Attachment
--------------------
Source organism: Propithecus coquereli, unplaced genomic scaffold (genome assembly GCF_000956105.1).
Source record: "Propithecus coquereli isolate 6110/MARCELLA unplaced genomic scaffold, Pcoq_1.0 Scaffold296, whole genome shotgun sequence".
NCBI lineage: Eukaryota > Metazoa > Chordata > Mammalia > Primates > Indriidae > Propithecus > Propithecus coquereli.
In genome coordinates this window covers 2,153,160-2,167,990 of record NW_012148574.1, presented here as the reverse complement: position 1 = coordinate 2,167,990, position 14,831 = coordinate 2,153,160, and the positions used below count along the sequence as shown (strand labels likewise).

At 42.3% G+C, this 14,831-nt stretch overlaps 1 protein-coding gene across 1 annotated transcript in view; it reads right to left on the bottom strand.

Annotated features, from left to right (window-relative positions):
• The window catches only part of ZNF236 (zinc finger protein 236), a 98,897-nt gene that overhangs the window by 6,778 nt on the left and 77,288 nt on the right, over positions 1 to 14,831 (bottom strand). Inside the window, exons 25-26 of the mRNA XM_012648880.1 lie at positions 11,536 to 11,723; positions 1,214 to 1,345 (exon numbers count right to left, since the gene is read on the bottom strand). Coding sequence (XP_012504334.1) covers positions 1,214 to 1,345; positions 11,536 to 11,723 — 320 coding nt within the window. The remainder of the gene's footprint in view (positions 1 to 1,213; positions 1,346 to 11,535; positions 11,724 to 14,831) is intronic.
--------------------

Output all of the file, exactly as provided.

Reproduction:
Source organism: Propithecus coquereli, unplaced genomic scaffold (genome assembly GCF_000956105.1).
Source record: "Propithecus coquereli isolate 6110/MARCELLA unplaced genomic scaffold, Pcoq_1.0 Scaffold296, whole genome shotgun sequence".
NCBI lineage: Eukaryota > Metazoa > Chordata > Mammalia > Primates > Indriidae > Propithecus > Propithecus coquereli.
In genome coordinates this window covers 2,153,160-2,167,990 of record NW_012148574.1, presented here as the reverse complement: position 1 = coordinate 2,167,990, position 14,831 = coordinate 2,153,160, and the positions used below count along the sequence as shown (strand labels likewise).

At 42.3% G+C, this 14,831-nt stretch overlaps 1 protein-coding gene across 1 annotated transcript in view; it reads right to left on the bottom strand.

Annotated features, from left to right (window-relative positions):
• The window catches only part of ZNF236 (zinc finger protein 236), a 98,897-nt gene that overhangs the window by 6,778 nt on the left and 77,288 nt on the right, over positions 1 to 14,831 (bottom strand). Inside the window, exons 25-26 of the mRNA XM_012648880.1 lie at positions 11,536 to 11,723; positions 1,214 to 1,345 (exon numbers count right to left, since the gene is read on the bottom strand). Coding sequence (XP_012504334.1) covers positions 1,214 to 1,345; positions 11,536 to 11,723 — 320 coding nt within the window. The remainder of the gene's footprint in view (positions 1 to 1,213; positions 1,346 to 11,535; positions 11,724 to 14,831) is intronic.